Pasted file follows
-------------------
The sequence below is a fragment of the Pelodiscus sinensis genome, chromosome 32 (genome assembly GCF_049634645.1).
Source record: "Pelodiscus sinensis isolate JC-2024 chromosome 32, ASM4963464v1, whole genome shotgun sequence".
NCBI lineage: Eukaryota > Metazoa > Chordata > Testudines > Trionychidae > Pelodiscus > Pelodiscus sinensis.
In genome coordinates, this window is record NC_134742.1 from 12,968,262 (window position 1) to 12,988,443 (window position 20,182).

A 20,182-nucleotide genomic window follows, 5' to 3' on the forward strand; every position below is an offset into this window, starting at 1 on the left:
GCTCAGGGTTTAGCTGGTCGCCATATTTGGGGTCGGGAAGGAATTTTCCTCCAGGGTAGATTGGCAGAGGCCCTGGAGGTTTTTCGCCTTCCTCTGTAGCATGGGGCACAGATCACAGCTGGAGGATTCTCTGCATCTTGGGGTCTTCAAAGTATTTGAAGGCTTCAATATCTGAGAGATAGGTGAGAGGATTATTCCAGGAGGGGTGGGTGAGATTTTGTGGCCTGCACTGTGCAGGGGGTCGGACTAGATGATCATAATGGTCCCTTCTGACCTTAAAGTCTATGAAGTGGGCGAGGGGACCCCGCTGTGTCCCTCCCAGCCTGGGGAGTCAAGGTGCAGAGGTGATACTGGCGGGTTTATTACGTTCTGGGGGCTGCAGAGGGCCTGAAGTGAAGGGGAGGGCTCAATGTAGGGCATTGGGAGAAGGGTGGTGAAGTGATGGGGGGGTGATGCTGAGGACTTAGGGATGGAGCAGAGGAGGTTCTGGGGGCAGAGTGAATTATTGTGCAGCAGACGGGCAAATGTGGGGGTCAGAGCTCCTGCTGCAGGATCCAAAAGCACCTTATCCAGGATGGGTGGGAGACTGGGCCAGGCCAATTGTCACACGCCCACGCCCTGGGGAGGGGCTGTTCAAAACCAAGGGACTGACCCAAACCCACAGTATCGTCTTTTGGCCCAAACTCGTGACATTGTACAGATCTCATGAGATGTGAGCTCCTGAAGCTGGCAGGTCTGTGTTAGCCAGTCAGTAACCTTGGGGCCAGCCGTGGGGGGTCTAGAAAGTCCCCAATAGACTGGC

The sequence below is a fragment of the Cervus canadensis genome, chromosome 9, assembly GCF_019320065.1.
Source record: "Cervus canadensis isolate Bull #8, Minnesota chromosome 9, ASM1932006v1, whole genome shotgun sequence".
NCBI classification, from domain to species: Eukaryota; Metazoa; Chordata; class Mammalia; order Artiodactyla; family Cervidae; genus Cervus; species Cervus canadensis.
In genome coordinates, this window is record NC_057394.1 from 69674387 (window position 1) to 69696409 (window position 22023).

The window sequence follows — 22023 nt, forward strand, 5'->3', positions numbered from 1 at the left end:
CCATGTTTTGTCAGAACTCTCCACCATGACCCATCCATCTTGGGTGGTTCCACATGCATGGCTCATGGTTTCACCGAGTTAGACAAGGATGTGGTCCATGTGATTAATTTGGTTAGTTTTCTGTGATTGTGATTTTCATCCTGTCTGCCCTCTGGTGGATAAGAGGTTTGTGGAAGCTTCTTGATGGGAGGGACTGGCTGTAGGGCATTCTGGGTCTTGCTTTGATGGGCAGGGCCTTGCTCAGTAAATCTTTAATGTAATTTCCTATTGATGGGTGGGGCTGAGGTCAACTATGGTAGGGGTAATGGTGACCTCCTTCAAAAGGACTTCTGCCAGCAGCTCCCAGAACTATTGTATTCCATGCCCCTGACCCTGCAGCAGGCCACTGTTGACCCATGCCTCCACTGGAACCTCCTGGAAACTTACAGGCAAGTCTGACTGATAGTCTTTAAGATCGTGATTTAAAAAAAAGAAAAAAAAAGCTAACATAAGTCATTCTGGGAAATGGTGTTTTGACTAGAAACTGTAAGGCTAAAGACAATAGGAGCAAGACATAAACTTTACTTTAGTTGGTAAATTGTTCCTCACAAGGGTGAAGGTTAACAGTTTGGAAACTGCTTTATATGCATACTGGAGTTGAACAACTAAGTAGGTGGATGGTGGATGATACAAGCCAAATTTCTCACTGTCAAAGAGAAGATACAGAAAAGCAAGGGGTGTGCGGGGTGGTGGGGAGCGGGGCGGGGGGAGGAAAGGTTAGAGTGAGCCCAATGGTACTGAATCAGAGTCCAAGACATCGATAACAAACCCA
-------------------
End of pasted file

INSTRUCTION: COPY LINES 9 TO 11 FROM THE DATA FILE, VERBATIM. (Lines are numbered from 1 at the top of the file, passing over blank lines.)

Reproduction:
NCBI classification, from domain to species: Eukaryota; Metazoa; Chordata; class Mammalia; order Artiodactyla; family Cervidae; genus Cervus; species Cervus canadensis.
In genome coordinates, this window is record NC_057394.1 from 69674387 (window position 1) to 69696409 (window position 22023).

The window sequence follows — 22023 nt, forward strand, 5'->3', positions numbered from 1 at the left end: